Paramore at The Olympia Theatre, Dublin, 15 June 2017
The disco inferno resurrection of Paramore sideswiped many long-time fans, but they needn’t have been worried ahead of the Nashville rockers’ inaugural performance on their European tour in The Olympia Theatre.
There was plenty for old and new fans alike to savour. If anything, Paramore managed to turn new fans to their old material and unsure old fans onto their new material with a cleverly paced set that ensured that neither set of fans was ever cut adrift.
Paramore are a septet onstage, but all eyes were on Hayley Williams and the impressive returning drummer Zac Farro, who marshalled the band with aplomb from behind the kit. Williams’ new pop venture has been compared to every female popstar currently on the Billboard top 200, from Carly Rae Jepsen to Selena Gomez. And they should all be worried, because Williams means business, she’s got the presence, the stagecraft and the moves, but most importantly she’s got the voice.
But Williams surely has loftier aspirations than that and comparisons to Debbie Harry and Stevie Nicks may be more appropriate. Opening with the tropical guitar riff led pop assault of Told You So from their new album ‘After Laughter’. Williams quickly proves that she has the stagecraft expected of the modern pop front person, bounding and dancing across the stage in a playful manner.
Moving straight into fan favourite That’s What You Get, the band dismisses any reservations about Paramore being able to genre-hop between new and old material. This is helped by the fact that Paramore are clearly as equally in love with the old material as they are the new and the response from the crowd is thoroughly phenomenal.
Brick by Boring Brick, completes a breathless and captivating opining salvo. Still into you fits perfectly into the new pop aesthetic of Paramore, perhaps indicating their new direction was preordained.
Inevitably, the astounding pace can’t last and the mid-set lull is shared by new track Caught in the middle and old track Turn it off which fail to have the same sort of impact as the opening chapters of the set. Twilight soundtrack single Decode re-energises the Olympia into a singalong. Not that this crowd needs much encouragement, they are ready to sing at the drop of a hat throughout – it’s rare to see this level of simpatico between stage and crowd.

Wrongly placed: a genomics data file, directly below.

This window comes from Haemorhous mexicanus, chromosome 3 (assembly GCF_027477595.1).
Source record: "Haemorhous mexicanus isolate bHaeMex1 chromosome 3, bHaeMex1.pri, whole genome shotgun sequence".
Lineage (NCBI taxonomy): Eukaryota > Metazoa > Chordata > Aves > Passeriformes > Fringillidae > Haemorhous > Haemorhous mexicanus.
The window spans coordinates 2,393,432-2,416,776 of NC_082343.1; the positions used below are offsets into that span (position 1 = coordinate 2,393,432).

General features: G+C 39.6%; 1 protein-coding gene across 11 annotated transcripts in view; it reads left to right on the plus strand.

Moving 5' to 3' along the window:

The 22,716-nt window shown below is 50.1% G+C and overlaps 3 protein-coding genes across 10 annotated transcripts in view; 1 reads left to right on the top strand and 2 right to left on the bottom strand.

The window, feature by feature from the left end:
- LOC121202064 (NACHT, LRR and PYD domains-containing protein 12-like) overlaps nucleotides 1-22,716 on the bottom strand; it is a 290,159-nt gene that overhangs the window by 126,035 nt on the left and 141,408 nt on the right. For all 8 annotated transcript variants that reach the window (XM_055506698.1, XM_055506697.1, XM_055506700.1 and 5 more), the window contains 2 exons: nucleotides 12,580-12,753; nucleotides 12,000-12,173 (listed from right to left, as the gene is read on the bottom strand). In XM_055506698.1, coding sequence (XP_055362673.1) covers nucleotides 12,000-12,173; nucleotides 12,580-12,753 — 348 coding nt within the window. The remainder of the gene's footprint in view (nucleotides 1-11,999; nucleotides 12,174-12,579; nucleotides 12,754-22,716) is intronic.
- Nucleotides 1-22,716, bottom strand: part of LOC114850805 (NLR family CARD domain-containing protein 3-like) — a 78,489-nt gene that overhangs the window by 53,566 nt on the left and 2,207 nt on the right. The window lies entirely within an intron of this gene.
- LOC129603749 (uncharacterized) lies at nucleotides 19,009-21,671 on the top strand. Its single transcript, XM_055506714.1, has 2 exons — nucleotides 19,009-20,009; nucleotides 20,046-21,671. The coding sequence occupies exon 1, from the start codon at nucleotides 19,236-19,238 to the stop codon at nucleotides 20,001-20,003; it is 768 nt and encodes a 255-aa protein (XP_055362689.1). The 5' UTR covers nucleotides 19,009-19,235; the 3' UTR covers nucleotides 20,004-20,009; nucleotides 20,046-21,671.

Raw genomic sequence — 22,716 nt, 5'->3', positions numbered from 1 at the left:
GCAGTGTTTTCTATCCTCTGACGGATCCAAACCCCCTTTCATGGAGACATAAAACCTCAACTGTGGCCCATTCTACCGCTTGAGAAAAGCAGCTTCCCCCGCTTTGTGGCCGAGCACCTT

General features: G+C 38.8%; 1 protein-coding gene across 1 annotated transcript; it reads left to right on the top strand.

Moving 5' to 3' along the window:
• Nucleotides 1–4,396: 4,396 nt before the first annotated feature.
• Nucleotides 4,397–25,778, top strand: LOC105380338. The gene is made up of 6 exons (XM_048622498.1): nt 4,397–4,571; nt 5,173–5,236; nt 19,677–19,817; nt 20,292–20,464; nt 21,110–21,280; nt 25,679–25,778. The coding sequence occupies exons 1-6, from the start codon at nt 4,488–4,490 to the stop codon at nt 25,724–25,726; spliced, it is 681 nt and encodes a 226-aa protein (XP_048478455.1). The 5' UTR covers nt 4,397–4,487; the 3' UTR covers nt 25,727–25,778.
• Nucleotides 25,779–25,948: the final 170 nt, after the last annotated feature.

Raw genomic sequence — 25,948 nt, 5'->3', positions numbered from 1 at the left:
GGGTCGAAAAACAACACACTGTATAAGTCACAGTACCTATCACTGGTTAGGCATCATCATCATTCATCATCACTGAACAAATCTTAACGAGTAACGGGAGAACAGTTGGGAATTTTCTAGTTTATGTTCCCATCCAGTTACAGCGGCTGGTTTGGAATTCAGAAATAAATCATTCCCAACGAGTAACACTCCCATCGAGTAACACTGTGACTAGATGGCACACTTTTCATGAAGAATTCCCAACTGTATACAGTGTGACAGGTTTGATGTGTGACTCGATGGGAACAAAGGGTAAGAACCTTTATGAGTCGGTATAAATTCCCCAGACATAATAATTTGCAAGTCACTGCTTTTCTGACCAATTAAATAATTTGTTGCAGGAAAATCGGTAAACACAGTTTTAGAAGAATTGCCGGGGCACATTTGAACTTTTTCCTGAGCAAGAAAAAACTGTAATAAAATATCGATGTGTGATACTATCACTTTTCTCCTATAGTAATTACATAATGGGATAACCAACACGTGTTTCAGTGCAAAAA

Hate To See Your Heart Break sees Paramore perform an impressive redirect having already moved from pop to emo, they now tackle alt-country. And they more than did their hometown of Nashville proud with this impressive slow burning mid-tempo number – based on this, there’s a country career waiting for Hayley Williams in the future, if she ever wants it. And Williams’ impressive range is showcased further on an excellent cover of Fleetwood Mac’s Everywhere.
Rose Coloured Boy brings back the skipping rope pop vibe, with bubblegum guitar work, before Playing God returns the pace to the emphatic nature of the sets opening. Aint it Fun delivers Def Leppard-esque riffs with the crowd playing the part of the choir singing “Don’t go crying to your mama cause you’re on your own in the real world.” Think “I’ve got soul, but I’m not a soldier”.
The set closes with some comedic crowd participation as Hayley Williams brings Jake (a member of the crowd) on stage to help her sing the last verse and chorus of Misery Business – this move will surely work out worse more than once on this tour.
An unexpected highlight came in the encore as Zac Farro joined Hayley Williams on vocals for a version of Scooby’s in the Back – a track by Farro’s other music project HalfNoise. A fun slice of psychedelia meets Madonna’s Austin Power’s track Beautiful Stranger. Paramore finished with an emphatic performance of comeback single Hard Times.
And there’s no better word to describe this performance than emphatic. It was an emphatic display by a band who’ve taken a big risk with a new sound and it’s paid off for them.